In The News › Workers’ pick for panel opposed; BGR urges council to nix nomination

Aug 18, 2011

Source: The Times-Picayune

Filed under: Civil Service, Orleans Parish

Workers’ pick for panel opposed; BGR urges council to nix nomination

Thursday, August 18, 2011
By Michelle Krupa and Bruce Eggler
The Times-Picayune

As the City Council prepares to decide today which city employee will get a seat on the Civil Service Commission, members are getting conflicting advice from two sources.

A council committee last week recommended that the full body confirm the candidate who led a recent vote by city workers, but the Bureau of Governmental Research on Tuesday urged the council not to approve that candidate, Robert Hagmann, because he works in the Civil Service Department.

Under state law, four of the five members of the commission are nominated by local university presidents, with the fifth representing classified city employees, meaning those not appointed by the mayor. In each case, the council can choose from among three names submitted by the nominating body.

Hagmann got the most votes from his fellow city employees in the recent election, but the council’s Governmental Affairs Committee last week turned the normally pro forma process of forwarding his nomination to the full council into an impromptu job interview for all three top finishers.

One reason might have been that Hagmann, a 23-year city employee who works as a personnel administrator in the Civil Service Department, recently clashed publicly with the Landrieu administration. During a commission discussion of changes the administration wants to make to the city’s “bumping” policy, Hagmann said city workers are “frightened” about what might happen if the policy is changed.

Abolishing the present rule, he said, would be a “step backward from the merit-based system” that’s been in place for more than half a century. “We don’t want to go back to the time of Huey P. Long,” Hagmann said.

Chief Administrative Officer Andy Kopplin labeled Hagmann’s gripes “considerably overstated” and said the administration has no “nefarious” motives to “dismantle protection against political interference.”

Current rules allow an employee whose position is eliminated to take the job of a worker with less seniority in a similar post anywhere else in city government. Landrieu generally wants to restrict bumping to employees within the same department.

Before deciding whether the committee would recommend Hagmann — or back the second- or third-place finisher in the workers’ balloting — Councilman Arnie Fielkow asked each candidate to explain “whether or not you believe that you could keep an objective mind and look at each particular transaction and situation openly, fairly and impartially.”

Hagmann said he thinks civil service rules “ensure the equal balance of power in government.”

“We ensure that all citizens can compete equally and objectively for all city occupations,” he said. “Our role is like a checks and balances on the employment process.”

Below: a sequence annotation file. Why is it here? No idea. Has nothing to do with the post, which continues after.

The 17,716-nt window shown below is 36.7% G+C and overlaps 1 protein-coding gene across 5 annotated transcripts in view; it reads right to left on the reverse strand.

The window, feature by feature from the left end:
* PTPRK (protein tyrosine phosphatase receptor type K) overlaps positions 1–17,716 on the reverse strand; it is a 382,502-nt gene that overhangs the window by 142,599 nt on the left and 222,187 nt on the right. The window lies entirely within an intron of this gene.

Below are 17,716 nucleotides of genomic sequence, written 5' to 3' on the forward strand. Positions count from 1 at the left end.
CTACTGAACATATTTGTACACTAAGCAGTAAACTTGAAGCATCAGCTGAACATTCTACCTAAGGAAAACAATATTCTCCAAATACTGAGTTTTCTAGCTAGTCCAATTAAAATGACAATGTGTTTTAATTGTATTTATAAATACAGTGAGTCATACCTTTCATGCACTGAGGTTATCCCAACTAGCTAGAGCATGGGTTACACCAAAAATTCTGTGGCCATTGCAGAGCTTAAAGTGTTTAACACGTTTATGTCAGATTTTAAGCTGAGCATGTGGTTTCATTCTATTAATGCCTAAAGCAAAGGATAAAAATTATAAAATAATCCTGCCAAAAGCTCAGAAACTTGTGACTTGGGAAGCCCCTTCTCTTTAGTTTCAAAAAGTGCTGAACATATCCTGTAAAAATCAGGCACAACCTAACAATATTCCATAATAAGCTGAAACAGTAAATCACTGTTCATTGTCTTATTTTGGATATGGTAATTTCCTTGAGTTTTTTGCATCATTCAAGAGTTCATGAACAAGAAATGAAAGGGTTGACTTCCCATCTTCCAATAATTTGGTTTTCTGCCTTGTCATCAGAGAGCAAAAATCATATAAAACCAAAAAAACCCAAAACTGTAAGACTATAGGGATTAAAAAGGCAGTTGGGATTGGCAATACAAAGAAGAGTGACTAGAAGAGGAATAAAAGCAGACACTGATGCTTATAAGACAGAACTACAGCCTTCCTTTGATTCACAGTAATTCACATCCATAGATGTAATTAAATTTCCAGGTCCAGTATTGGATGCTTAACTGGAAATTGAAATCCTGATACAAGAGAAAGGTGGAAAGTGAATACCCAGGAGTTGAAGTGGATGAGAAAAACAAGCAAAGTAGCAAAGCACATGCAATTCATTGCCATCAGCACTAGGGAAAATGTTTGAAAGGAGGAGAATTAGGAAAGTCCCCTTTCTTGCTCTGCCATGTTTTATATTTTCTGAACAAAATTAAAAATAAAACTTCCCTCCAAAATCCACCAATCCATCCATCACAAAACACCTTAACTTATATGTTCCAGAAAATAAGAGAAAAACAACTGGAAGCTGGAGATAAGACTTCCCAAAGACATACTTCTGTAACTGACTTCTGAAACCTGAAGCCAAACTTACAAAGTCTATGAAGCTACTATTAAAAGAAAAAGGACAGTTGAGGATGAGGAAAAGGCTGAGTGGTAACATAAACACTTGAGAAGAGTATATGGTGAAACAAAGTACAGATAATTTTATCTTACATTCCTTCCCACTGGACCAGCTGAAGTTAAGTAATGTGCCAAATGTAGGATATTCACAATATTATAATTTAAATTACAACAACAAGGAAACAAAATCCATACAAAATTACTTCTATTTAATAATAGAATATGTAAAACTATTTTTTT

With those answers perhaps more abstract than Fielkow had sought, the councilman pressed Hagmann on whether he would consider proposed reforms “without a predisposition, and try to be open and fair-minded relative to the reform that might be put in place.”

Hagmann replied that while he believes in a merit-based system that rewards employee performance, he values “getting all the decision-makers and the stakeholders together to work together.”

In the end, Fielkow, Susan Guidry and Kristin Gisleson Palmer deferred to council tradition in supporting Hagmann’s nomination.

“I have made it a practice on these kind of appointments, I support the nominating group and the individual that they would like to put forward,” Fielkow said, though he made a point of urging Hagmann to “adhere to the statements that you made today.”

Added Guidry: “The employees who have chosen to vote have spoken, and Mr. Hagmann obviously is well qualified.”

But the BGR offered a dissenting opinion this week, saying that “appointing a member of the Civil Service Department to the commission is problematic in and of itself.” One of the commission’s jobs, BGR President Janet Howard pointed out in a letter to the council, is to name the department’s director, who in turn supervises all the other employees, including Hagmann.

As a commission member, Hagmann would be “in the curious position” of “overseeing himself” and evaluating recommendations he himself has made as a staff member, while trying to balance conflicting responsibilities to the workers who elected him and to the department that is supposed to balance the interests of the workers, their superiors and their “ultimate constituency,” the citizens of New Orleans.

There is no legal prohibition against a Civil Service Department employee serving on the commission, however, and in fact Hagmann holds the same job that Jerry Davis held when he joined the commission in 2005, said Personnel Director Lisa Hudson, Hagmann’s boss. Hudson added that the tasks associated with the staff position Hagmann holds generally don’t require commission approval.

Aug 18, 2011

Source: The Times-Picayune

Filed under: Civil Service, Orleans Parish

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